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New York City

April 2024
1min read


If you were passing through New York forty years ago, you might well have been heading to the West Side piers to board any one of a score of liners that regularly sailed for Europe. That chapter, as some of us can’t mourn too frequently, has long been closed, but if you visit the city this fall anytime from October 6 to December 9, you can catch “Ships of State,” an exhibit saluting the great liners at the Paine Webber Art Gallery in midtown Manhattan.

The exhibit has been organized by the Ocean Liner Museum, an entity almost as ephemeral as the vessels it celebrates, since for all the wonderful memorabilia donated by its aficionado members it has yet to settle within four walls; it pops up from time to time when a friendly sponsor offers space. Thanks this time to Paine Webber, the passenger manqué can revel in some three hundred artifacts celebrating the culture of transatlantic travel: Deco posters, tableware, menus, scale models, deck plans, furnishings, and photographs. All the famous lines and ships will be represented—and with them, plangent dreams.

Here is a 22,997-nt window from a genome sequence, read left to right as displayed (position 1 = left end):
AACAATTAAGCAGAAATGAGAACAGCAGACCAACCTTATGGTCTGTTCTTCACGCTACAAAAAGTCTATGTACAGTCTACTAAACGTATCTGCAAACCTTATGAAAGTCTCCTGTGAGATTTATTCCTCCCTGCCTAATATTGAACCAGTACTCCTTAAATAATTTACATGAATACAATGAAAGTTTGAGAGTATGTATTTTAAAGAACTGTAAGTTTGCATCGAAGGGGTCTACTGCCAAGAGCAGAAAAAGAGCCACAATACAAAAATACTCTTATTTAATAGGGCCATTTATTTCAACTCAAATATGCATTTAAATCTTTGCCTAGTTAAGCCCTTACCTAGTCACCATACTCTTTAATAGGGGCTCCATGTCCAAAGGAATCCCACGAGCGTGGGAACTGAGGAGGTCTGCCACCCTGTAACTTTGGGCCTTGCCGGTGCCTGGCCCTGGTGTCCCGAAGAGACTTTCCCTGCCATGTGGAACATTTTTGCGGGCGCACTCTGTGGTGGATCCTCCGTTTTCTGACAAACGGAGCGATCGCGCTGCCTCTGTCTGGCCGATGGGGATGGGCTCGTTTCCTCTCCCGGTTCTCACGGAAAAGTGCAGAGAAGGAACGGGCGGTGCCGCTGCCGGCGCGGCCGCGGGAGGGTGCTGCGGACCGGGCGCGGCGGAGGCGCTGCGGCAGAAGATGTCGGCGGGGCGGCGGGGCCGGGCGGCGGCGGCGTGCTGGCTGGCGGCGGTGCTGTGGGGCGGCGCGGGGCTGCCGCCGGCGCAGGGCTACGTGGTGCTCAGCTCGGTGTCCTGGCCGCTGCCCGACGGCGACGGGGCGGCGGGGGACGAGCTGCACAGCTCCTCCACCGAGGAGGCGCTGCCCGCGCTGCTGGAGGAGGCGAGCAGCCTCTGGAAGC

(PaineWebber Art Gallery, 1285 Avenue of the Americas, 212-713-2885, admission free.)

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